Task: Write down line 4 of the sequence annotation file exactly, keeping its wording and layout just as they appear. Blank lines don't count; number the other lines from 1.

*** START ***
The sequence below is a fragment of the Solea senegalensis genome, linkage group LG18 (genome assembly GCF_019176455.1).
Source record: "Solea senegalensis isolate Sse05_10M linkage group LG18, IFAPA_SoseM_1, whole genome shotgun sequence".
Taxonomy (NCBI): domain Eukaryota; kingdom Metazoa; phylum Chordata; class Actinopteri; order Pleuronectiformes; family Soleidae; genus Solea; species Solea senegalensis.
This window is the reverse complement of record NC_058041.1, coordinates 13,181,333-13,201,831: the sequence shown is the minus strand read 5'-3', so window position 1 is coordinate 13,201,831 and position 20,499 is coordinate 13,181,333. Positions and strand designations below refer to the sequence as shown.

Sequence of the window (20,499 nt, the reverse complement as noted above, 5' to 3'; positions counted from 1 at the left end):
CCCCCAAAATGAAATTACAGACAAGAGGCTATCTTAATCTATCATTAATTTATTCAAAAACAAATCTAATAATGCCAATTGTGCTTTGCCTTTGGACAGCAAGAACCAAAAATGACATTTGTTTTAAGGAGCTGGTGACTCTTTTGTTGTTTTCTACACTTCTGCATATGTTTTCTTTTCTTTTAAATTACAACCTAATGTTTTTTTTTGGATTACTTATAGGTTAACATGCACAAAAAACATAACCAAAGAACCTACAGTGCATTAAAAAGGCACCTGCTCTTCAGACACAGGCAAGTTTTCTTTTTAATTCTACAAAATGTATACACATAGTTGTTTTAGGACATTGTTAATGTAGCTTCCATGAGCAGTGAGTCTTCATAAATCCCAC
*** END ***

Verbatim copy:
This window is the reverse complement of record NC_058041.1, coordinates 13,181,333-13,201,831: the sequence shown is the minus strand read 5'-3', so window position 1 is coordinate 13,201,831 and position 20,499 is coordinate 13,181,333. Positions and strand designations below refer to the sequence as shown.